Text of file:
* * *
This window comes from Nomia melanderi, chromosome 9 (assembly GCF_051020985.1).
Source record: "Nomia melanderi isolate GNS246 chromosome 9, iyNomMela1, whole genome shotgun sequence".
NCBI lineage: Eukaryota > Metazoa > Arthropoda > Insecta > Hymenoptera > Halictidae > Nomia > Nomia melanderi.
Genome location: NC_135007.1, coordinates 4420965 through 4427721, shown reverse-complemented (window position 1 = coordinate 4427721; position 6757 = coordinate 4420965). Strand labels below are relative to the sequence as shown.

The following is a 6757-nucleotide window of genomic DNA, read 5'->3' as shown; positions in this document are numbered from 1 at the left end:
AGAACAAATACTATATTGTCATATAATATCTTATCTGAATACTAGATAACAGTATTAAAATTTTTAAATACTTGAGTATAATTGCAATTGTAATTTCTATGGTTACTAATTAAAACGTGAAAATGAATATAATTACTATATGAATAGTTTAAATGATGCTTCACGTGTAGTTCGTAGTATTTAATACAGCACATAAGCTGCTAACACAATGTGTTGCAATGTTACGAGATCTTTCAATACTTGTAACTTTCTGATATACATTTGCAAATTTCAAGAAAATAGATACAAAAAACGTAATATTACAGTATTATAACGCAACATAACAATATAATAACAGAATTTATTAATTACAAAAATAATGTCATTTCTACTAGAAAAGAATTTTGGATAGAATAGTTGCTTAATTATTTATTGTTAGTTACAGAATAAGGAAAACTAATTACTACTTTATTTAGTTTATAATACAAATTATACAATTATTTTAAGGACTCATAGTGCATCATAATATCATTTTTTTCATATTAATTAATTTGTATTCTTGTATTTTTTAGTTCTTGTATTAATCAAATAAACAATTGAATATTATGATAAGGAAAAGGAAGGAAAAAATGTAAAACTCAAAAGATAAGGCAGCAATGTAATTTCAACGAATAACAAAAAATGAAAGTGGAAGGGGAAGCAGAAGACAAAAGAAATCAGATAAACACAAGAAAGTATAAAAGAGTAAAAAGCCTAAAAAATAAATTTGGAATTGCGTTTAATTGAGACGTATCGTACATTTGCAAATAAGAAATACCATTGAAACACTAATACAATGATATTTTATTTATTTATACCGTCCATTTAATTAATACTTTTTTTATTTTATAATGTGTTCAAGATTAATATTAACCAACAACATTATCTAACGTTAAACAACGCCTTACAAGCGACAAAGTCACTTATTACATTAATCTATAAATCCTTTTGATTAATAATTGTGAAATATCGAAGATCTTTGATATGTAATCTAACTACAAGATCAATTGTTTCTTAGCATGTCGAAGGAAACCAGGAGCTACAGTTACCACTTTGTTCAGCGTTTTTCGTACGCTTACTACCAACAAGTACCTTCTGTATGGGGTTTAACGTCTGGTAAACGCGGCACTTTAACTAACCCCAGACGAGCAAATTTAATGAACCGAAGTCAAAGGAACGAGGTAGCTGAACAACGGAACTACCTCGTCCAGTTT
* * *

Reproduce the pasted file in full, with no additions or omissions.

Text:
This window comes from Nomia melanderi, chromosome 9 (assembly GCF_051020985.1).
Source record: "Nomia melanderi isolate GNS246 chromosome 9, iyNomMela1, whole genome shotgun sequence".
NCBI lineage: Eukaryota > Metazoa > Arthropoda > Insecta > Hymenoptera > Halictidae > Nomia > Nomia melanderi.
Genome location: NC_135007.1, coordinates 4420965 through 4427721, shown reverse-complemented (window position 1 = coordinate 4427721; position 6757 = coordinate 4420965). Strand labels below are relative to the sequence as shown.

The following is a 6757-nucleotide window of genomic DNA, read 5'->3' as shown; positions in this document are numbered from 1 at the left end:
AGAACAAATACTATATTGTCATATAATATCTTATCTGAATACTAGATAACAGTATTAAAATTTTTAAATACTTGAGTATAATTGCAATTGTAATTTCTATGGTTACTAATTAAAACGTGAAAATGAATATAATTACTATATGAATAGTTTAAATGATGCTTCACGTGTAGTTCGTAGTATTTAATACAGCACATAAGCTGCTAACACAATGTGTTGCAATGTTACGAGATCTTTCAATACTTGTAACTTTCTGATATACATTTGCAAATTTCAAGAAAATAGATACAAAAAACGTAATATTACAGTATTATAACGCAACATAACAATATAATAACAGAATTTATTAATTACAAAAATAATGTCATTTCTACTAGAAAAGAATTTTGGATAGAATAGTTGCTTAATTATTTATTGTTAGTTACAGAATAAGGAAAACTAATTACTACTTTATTTAGTTTATAATACAAATTATACAATTATTTTAAGGACTCATAGTGCATCATAATATCATTTTTTTCATATTAATTAATTTGTATTCTTGTATTTTTTAGTTCTTGTATTAATCAAATAAACAATTGAATATTATGATAAGGAAAAGGAAGGAAAAAATGTAAAACTCAAAAGATAAGGCAGCAATGTAATTTCAACGAATAACAAAAAATGAAAGTGGAAGGGGAAGCAGAAGACAAAAGAAATCAGATAAACACAAGAAAGTATAAAAGAGTAAAAAGCCTAAAAAATAAATTTGGAATTGCGTTTAATTGAGACGTATCGTACATTTGCAAATAAGAAATACCATTGAAACACTAATACAATGATATTTTATTTATTTATACCGTCCATTTAATTAATACTTTTTTTATTTTATAATGTGTTCAAGATTAATATTAACCAACAACATTATCTAACGTTAAACAACGCCTTACAAGCGACAAAGTCACTTATTACATTAATCTATAAATCCTTTTGATTAATAATTGTGAAATATCGAAGATCTTTGATATGTAATCTAACTACAAGATCAATTGTTTCTTAGCATGTCGAAGGAAACCAGGAGCTACAGTTACCACTTTGTTCAGCGTTTTTCGTACGCTTACTACCAACAAGTACCTTCTGTATGGGGTTTAACGTCTGGTAAACGCGGCACTTTAACTAACCCCAGACGAGCAAATTTAATGAACCGAAGTCAAAGGAACGAGGTAGCTGAACAACGGAACTACCTCGTCCAGTTT